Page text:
Advocacy groups and academics have assailed Qualcomm for trying to duck certification of an antitrust class estimated at 250 million U.S. consumers, telling the Ninth Circuit in amicus briefs that the chipmaker was attempting to “manufacture a policy conflict among state antitrust laws” to evade application of California law to a national class.
The American Antitrust Institute on Friday filed one of four amicus briefs supporting consumers against Qualcomm’s appeal of class certification. In it, the group, which advocates for robust antitrust enforcement, blasted Qualcomm’s attempts to claim that California’s Cartwright Act cannot be applied to the nationwide class because unlike California, many states haven’t created carveouts to the prohibition on federal law antitrust damages claims from so-called indirect purchasers.
“This court should reject Qualcomm’s effort to manufacture a policy conflict among state antitrust laws,” the AAI said.
According to the brief, “choice-of-law” rules mandate that claims over Qualcomm’s licensing practices be weighed under California laws, unless the company can show a conflict with the laws of other states. But the AAI maintains there is no conflict as it charted the differences between states that still follow the indirect purchaser bar created by the U.S. Supreme Court’s 1977 ruling in Illinois Brick Co. v. Illinois, and those who’ve repealed it.
“Follower states and repealer states are in harmony on substantive antitrust policy, and substantive considerations have primacy in conflict analysis. Follower and repealer states also are in harmony on remedial policy; they merely differ as to who may sue, which does not create a conflict under the governmental interest test,” the AAI said.
Nonprofit legal group Public Justice, civil justice bar organization the American Association for Justice, and the left-leaning Open Markets Institute made similar arguments in their own amicus brief filed Friday. Qualcomm is a California company being sued for allegedly anti-competitive conduct in that state, they said.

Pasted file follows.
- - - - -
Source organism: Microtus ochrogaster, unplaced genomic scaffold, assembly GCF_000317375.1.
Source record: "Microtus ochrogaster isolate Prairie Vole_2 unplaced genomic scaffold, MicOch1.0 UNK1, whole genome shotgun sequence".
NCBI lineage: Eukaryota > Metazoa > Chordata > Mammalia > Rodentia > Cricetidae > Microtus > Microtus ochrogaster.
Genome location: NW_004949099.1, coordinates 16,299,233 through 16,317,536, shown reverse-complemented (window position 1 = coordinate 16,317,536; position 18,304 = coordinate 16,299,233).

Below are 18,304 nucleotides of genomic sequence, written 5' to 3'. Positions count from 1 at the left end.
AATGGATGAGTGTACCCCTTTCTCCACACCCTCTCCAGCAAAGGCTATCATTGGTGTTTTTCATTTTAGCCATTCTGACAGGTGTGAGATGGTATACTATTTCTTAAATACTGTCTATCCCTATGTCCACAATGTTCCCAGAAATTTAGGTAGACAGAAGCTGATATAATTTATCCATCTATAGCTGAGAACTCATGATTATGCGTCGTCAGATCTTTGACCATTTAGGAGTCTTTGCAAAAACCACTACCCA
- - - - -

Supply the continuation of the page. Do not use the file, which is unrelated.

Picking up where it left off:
Among other things, the three groups argued that the class shares more than enough common traits to be unified, and they lashed out at an amicus brief filed by the U.S. Department of Justice that argued that California law shouldn’t override the laws of other states that bar indirect purchaser claims. They argued that even if other states keep the indirect purchaser bar in place to encourage businesses, that has no bearing on liability imposed on Qualcomm for activities in the state of California.
“At its core, DOJ’s insistence that California has no legitimate interest in applying its laws to this class reflects a fundamental hostility to how California has chosen to regulate its resident businesses,” the groups said.
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U.S. District Judge Lucy Koh ordered class certification in September 2018, covering anyone in the U.S. who purchased cellphones containing certain modem chipsets between February 2011 and the present.
Economic experts for the buyers estimate the class could include up to 250 million members who suffered up to $5.54 billion in damages.
The buyers are attacking the same licensing practices that the FTC targeted with an enforcement action against Qualcomm, alleging the company uses its dominance over chips needed for cellular connectivity to drive up the licensing payments it receives from cellphone makers for standard-essential patents.
Judge Koh found in favor of the FTC in May, issuing an injunction that could force Qualcomm to renegotiate many of its existing license agreements. Qualcomm is seeking to stay the injunction while it appeals that ruling to the Ninth Circuit as well.
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An attorney for Public Justice, the AAJ and the Open Markets Institute criticized the size arguments in an interview Monday. Public Justice’s Leslie A. Brueckner argued, like the amicus brief, that class action status is meant precisely to group together large numbers of plaintiffs. Brueckner argued that the Chamber of Commerce and Washington Legal Foundation are pursuing an orchestrated effort to “destroy class actions in America.” Friday’s amicus brief, she said, is meant to combat that “systematic attempt.”
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Public Justice PC, the American Association for Justice and the Open Markets Institute are represented by Leslie A. Brueckner and Stephanie K. Glaberson of Public Justice, Jeffrey R. White and Amy L. Brogioli of the AAJ, Sandeep Vaheesan of the Open Markets Institute and Richard A. Koffman, Emmy L. Levens and Bo Uuganbayar of Cohen Milstein Sellers & Toll PLLC.
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